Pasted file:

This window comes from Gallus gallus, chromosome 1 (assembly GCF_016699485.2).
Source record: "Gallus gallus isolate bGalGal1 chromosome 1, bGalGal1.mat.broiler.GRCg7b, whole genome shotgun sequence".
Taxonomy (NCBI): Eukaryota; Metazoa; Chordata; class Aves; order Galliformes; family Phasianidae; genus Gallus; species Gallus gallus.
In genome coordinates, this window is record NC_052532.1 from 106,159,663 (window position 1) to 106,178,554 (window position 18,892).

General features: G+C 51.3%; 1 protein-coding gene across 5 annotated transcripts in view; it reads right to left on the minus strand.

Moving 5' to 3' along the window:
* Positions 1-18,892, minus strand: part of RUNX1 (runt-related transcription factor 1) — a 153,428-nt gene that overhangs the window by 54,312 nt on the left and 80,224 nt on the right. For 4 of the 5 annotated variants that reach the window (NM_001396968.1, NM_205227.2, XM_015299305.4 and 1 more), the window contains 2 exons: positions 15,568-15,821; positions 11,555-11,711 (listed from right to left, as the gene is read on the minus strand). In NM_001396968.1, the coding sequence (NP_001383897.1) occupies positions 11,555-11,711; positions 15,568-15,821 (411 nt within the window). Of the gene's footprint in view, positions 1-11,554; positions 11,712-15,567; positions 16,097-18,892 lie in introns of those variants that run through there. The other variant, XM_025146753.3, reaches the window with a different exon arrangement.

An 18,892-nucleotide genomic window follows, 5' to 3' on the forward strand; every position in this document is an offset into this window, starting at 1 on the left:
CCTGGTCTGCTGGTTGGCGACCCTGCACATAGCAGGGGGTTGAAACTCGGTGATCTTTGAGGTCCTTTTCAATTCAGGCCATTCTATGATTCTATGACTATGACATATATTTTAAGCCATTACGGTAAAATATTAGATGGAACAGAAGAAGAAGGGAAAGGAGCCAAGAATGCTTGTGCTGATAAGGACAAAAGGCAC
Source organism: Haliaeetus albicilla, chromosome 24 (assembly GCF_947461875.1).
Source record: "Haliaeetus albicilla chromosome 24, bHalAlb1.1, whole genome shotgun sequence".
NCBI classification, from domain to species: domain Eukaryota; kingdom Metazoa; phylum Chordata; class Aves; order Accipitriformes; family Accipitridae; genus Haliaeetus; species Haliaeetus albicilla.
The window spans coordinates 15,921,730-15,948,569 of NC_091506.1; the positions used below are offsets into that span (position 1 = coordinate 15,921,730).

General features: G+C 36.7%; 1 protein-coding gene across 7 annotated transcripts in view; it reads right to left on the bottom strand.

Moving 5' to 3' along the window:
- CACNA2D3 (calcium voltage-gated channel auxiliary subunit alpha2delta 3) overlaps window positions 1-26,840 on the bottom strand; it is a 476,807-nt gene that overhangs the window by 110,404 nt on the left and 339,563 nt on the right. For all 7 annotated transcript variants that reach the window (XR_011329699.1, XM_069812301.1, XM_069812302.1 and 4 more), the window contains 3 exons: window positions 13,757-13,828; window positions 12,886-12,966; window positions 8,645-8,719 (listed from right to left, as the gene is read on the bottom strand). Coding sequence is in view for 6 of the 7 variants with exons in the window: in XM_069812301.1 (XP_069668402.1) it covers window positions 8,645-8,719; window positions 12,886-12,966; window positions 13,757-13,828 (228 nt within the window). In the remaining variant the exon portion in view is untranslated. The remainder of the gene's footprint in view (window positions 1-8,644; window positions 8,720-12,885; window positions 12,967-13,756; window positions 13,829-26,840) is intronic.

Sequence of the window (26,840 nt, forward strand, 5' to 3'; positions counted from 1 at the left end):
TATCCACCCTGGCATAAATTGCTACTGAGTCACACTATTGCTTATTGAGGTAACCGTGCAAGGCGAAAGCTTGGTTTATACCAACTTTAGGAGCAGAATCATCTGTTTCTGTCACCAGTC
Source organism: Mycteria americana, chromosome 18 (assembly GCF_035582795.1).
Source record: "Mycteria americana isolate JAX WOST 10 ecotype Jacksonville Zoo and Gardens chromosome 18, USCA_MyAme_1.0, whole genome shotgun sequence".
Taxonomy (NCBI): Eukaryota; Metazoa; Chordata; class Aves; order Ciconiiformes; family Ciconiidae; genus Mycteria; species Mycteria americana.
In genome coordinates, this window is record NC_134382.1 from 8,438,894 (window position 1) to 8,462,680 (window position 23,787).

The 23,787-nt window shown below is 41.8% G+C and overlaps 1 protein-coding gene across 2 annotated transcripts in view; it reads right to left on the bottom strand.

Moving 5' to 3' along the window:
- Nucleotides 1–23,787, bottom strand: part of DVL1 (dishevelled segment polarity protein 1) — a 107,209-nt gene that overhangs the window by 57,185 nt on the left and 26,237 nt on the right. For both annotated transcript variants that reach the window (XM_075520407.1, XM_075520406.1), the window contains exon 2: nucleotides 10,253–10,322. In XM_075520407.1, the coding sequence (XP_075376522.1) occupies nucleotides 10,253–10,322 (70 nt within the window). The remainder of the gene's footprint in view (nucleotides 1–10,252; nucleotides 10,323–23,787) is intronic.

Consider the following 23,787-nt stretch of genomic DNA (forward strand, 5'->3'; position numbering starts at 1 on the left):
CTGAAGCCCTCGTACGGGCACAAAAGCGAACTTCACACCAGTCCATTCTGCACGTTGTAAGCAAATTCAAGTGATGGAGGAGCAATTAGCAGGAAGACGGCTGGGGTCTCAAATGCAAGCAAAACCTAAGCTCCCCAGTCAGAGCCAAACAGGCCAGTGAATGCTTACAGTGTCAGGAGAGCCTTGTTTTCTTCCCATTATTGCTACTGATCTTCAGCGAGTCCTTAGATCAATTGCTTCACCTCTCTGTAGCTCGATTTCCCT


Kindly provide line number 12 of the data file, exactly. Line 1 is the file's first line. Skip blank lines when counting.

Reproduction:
NCBI classification, from domain to species: domain Eukaryota; kingdom Metazoa; phylum Chordata; class Aves; order Accipitriformes; family Accipitridae; genus Haliaeetus; species Haliaeetus albicilla.